in awe of the images he has previously only seen illustrated in travel
magazines or television shows.
"Mike. You've been smiling ever since we touched ground. Either you are
glad to be off the plane or excited about being here".
"Both. I have dreamed of returning here again, to be able to see where
I've worked and lived and played at. I'm very happy, sir."
I was smiling all of the way to the Kaserne where I now make home.
I'm broke, having used the last of my "allowance" from my wife until I
receive my travel advance, and even then, my wife's advice was "if you
want the bills caught up, the kids' Christmas, and the car repaired,
make it last!" I made mental notes to myself as we traveled, to get Jessi
her new camera and to take photos of this place, for she and I had talked
about her coming to visit and she decided against it. Photos and email
will be our way to share our lives together, at least *this time around*.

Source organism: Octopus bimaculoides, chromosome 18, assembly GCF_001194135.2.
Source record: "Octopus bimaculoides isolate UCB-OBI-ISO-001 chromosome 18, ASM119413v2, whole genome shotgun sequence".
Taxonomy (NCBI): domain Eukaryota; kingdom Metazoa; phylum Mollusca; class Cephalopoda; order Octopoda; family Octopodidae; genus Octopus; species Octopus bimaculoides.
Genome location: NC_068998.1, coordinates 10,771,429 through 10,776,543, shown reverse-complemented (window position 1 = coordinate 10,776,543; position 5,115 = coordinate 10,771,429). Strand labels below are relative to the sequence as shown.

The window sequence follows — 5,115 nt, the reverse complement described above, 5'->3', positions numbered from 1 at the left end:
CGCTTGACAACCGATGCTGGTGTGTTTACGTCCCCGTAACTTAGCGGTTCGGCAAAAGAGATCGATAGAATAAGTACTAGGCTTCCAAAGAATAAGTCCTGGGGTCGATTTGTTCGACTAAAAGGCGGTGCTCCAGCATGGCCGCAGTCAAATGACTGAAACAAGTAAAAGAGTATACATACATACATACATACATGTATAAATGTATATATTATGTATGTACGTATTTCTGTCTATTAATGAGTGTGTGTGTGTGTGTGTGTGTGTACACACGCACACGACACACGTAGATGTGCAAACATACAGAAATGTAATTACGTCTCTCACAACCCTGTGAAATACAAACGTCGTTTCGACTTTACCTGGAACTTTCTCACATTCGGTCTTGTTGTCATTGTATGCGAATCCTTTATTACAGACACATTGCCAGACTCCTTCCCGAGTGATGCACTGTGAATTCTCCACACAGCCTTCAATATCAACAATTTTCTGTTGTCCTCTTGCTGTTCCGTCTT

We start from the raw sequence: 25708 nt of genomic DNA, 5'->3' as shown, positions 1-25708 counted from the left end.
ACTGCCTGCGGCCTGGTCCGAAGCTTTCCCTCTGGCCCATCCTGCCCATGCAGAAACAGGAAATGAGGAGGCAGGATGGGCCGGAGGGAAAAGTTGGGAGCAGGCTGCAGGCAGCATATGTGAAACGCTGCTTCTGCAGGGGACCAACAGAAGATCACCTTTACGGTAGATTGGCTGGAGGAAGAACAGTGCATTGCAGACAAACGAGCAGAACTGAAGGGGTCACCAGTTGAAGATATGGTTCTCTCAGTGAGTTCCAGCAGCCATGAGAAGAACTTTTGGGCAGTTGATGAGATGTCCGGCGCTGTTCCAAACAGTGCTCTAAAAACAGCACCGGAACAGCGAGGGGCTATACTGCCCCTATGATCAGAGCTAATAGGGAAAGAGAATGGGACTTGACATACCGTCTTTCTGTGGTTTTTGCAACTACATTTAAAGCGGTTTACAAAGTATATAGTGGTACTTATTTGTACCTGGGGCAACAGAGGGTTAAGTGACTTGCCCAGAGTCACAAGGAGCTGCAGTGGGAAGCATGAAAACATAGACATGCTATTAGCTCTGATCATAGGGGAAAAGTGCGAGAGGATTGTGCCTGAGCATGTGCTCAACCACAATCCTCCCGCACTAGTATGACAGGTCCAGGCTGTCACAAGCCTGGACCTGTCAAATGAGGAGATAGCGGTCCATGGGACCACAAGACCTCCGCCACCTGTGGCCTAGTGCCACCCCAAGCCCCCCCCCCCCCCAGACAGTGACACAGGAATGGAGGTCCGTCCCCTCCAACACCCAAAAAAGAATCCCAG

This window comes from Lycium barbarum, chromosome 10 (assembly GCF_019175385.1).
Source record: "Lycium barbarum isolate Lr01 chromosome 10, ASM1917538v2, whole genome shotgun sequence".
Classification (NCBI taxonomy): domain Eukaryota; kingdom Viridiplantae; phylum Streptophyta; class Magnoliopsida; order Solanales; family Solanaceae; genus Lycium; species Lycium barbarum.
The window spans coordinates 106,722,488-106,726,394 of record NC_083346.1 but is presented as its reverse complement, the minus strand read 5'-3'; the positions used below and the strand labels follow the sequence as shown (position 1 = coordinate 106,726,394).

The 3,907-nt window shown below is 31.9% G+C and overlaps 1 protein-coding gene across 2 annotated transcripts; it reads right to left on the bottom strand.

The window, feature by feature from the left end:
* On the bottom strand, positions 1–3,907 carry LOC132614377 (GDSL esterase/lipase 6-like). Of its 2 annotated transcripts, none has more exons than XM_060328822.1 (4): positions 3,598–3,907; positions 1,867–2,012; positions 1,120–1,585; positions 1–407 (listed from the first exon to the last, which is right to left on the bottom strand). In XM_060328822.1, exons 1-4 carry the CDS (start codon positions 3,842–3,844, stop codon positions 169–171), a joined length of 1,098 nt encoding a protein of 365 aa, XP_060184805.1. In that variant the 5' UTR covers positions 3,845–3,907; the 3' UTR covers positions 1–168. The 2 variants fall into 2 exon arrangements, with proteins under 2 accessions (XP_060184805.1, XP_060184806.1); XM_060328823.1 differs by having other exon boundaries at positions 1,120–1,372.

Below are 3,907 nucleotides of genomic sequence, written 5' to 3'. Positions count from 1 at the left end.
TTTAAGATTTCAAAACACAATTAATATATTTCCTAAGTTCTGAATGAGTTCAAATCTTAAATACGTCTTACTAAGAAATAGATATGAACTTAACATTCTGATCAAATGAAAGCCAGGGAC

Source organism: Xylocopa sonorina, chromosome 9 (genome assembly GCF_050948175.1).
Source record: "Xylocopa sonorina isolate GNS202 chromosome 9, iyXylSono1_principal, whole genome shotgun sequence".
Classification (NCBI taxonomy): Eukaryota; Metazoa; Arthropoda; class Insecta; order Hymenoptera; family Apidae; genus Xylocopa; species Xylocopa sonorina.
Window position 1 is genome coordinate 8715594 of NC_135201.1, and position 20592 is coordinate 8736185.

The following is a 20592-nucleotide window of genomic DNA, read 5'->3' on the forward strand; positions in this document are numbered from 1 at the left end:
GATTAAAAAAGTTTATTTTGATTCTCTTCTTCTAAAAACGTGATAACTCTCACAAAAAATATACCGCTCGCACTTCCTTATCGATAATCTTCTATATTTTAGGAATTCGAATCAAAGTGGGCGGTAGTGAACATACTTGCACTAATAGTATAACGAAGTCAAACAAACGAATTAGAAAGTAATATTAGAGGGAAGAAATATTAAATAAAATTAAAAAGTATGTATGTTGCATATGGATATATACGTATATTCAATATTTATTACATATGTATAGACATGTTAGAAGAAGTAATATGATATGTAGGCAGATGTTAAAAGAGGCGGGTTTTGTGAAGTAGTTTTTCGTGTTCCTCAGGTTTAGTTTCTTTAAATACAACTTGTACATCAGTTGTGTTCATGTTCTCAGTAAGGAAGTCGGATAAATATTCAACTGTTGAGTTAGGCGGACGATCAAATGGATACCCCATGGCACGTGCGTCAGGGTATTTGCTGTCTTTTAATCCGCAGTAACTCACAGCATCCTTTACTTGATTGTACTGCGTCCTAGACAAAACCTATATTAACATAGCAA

Somehow, its not the same as pointing things out to her, as I did to the
Chaplain and our Detachment Executive Officer, both whom have never
participated in a counterpart tour here before. Looking at her face as we
watch cars zip past our large bus as if we were parked on the side of the
highway. I looked at the speedometer, and we were going the equal of 70
miles-per-hour. One-hundred-twenty kilometers per hour.
It's not the same thing to watch the expression on our Exec's face as it
would to see Jessica's.
"There's really no speed limit here, is there, Mike?", the XO asked. I
shook my head in the negative, smiling as we watched the American-made
car fade away as he -- or she, it was too fast for us to see -- sped past.
I saw a sign on the way into the Kaserne from the Autobahn. "Car Wash for
Boy Scouts" and an arrow pointing the way toward the major military housing
area in Kaiserslautern called "Vogelweh".
I am *still smiling*, and will be for some time. For I am back once again in
"Eine mal, bitte!!"
(MAJ) Mike L. Walton (Settummanque, the blackeagle)
Deputy Public Affairs Officer, 21st Theater Army Area Command
"everything I say is "on the record"; speaking ONLY for myself unless indicated"
personal inquiries via firstname.lastname@example.org or email@example.com